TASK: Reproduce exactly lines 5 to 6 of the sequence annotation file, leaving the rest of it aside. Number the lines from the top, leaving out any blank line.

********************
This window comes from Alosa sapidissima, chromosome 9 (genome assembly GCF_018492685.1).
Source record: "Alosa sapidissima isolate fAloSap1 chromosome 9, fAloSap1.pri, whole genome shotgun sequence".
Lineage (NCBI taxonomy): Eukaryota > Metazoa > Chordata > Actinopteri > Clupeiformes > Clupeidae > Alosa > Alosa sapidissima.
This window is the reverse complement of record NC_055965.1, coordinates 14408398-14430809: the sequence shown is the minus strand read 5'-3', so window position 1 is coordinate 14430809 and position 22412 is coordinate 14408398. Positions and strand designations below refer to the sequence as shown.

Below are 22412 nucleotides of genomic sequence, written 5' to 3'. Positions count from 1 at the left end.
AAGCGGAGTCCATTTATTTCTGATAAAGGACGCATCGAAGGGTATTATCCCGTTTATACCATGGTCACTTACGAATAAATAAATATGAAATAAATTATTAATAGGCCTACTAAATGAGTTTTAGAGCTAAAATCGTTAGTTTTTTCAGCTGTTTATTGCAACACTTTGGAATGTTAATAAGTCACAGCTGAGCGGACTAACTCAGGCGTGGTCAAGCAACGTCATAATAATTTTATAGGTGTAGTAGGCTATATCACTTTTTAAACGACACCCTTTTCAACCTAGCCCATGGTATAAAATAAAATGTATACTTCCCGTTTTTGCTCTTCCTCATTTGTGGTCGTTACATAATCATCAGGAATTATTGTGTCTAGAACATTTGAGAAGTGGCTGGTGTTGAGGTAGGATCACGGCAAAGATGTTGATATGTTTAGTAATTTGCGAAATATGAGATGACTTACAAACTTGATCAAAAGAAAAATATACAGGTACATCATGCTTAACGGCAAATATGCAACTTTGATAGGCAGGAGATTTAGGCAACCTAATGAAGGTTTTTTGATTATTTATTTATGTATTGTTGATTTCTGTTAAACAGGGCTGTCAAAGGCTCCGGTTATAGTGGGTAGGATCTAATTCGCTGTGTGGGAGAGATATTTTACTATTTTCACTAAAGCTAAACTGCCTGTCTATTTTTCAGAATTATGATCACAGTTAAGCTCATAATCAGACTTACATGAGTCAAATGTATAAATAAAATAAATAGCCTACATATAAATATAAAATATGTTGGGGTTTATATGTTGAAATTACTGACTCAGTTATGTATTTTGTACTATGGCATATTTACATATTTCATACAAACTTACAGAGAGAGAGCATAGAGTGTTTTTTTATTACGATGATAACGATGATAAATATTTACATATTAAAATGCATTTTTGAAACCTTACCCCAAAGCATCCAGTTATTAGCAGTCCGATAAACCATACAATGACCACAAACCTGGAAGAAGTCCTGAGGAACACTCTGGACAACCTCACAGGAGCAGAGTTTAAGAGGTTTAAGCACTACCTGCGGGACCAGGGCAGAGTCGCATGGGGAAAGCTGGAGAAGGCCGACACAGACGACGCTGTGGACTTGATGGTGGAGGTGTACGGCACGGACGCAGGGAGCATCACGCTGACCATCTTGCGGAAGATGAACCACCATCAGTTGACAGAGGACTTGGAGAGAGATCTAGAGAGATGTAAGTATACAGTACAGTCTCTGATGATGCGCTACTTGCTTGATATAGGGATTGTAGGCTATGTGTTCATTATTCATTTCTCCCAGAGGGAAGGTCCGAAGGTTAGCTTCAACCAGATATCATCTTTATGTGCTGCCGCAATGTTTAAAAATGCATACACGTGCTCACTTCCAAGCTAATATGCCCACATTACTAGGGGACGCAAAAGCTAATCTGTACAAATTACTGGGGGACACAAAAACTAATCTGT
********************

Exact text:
Below are 22412 nucleotides of genomic sequence, written 5' to 3'. Positions count from 1 at the left end.
AAGCGGAGTCCATTTATTTCTGATAAAGGACGCATCGAAGGGTATTATCCCGTTTATACCATGGTCACTTACGAATAAATAAATATGAAATAAATTATTAATAGGCCTACTAAATGAGTTTTAGAGCTAAAATCGTTAGTTTTTTCAGCTGTTTATTGCAACACTTTGGAATGTTAATAAGTCACAGCTGAGCGGACTAACTCAGGCGTGGTCAAGCAACGTCATAATAATTTTATAGGTGTAGTAGGCTATATCACTTTTTAAACGACACCCTTTTCAACCTAGCCCATGGTATAAAATAAAATGTATACTTCCCGTTTTTGCTCTTCCTCATTTGTGGTCGTTACATAATCATCAGGAATTATTGTGTCTAGAACATTTGAGAAGTGGCTGGTGTTGAGGTAGGATCACGGCAAAGATGTTGATATGTTTAGTAATTTGCGAAATATGAGATGACTTACAAACTTGATCAAAAGAAAAATATACAGGTACATCATGCTTAACGGCAAATATGCAACTTTGATAGGCAGGAGATTTAGGCAACCTAATGAAGGTTTTTTGATTATTTATTTATGTATTGTTGATTTCTGTTAAACAGGGCTGTCAAAGGCTCCGGTTATAGTGGGTAGGATCTAATTCGCTGTGTGGGAGAGATATTTTACTATTTTCACTAAAGCTAAACTGCCTGTCTATTTTTCAGAATTATGATCACAGTTAAGCTCATAATCAGACTTACATGAGTCAAATGTATAAATAAAATAAATAGCCTACATATAAATATAAAATATGTTGGGGTTTATATGTTGAAATTACTGACTCAGTTATGTATTTTGTACTATGGCATATTTACATATTTCATACAAACTTACAGAGAGAGAGCATAGAGTGTTTTTTTATTACGATGATAACGATGATAAATATTTACATATTAAAATGCATTTTTGAAACCTTACCCCAAAGCATCCAGTTATTAGCAGTCCGATAAACCATACAATGACCACAAACCTGGAAGAAGTCCTGAGGAACACTCTGGACAACCTCACAGGAGCAGAGTTTAAGAGGTTTAAGCACTACCTGCGGGACCAGGGCAGAGTCGCATGGGGAAAGCTGGAGAAGGCCGACACAGACGACGCTGTGGACTTGATGGTGGAGGTGTACGGCACGGACGCAGGGAGCATCACGCTGACCATCTTGCGGAAGATGAACCACCATCAGTTGACAGAGGACTTGGAGAGAGATCTAGAGAGATGTAAGTATACAGTACAGTCTCTGATGATGCGCTACTTGCTTGATATAGGGATTGTAGGCTATGTGTTCATTATTCATTTCTCCCAGAGGGAAGGTCCGAAGGTTAGCTTCAACCAGATATCATCTTTATGTGCTGCCGCAATGTTTAAAAATGCATACACGTGCTCACTTCCAAGCTAATATGCCCACATTACTAGGGGACGCAAAAGCTAATCTGTACAAATTACTGGGGGACACAAAAACTAATCTGT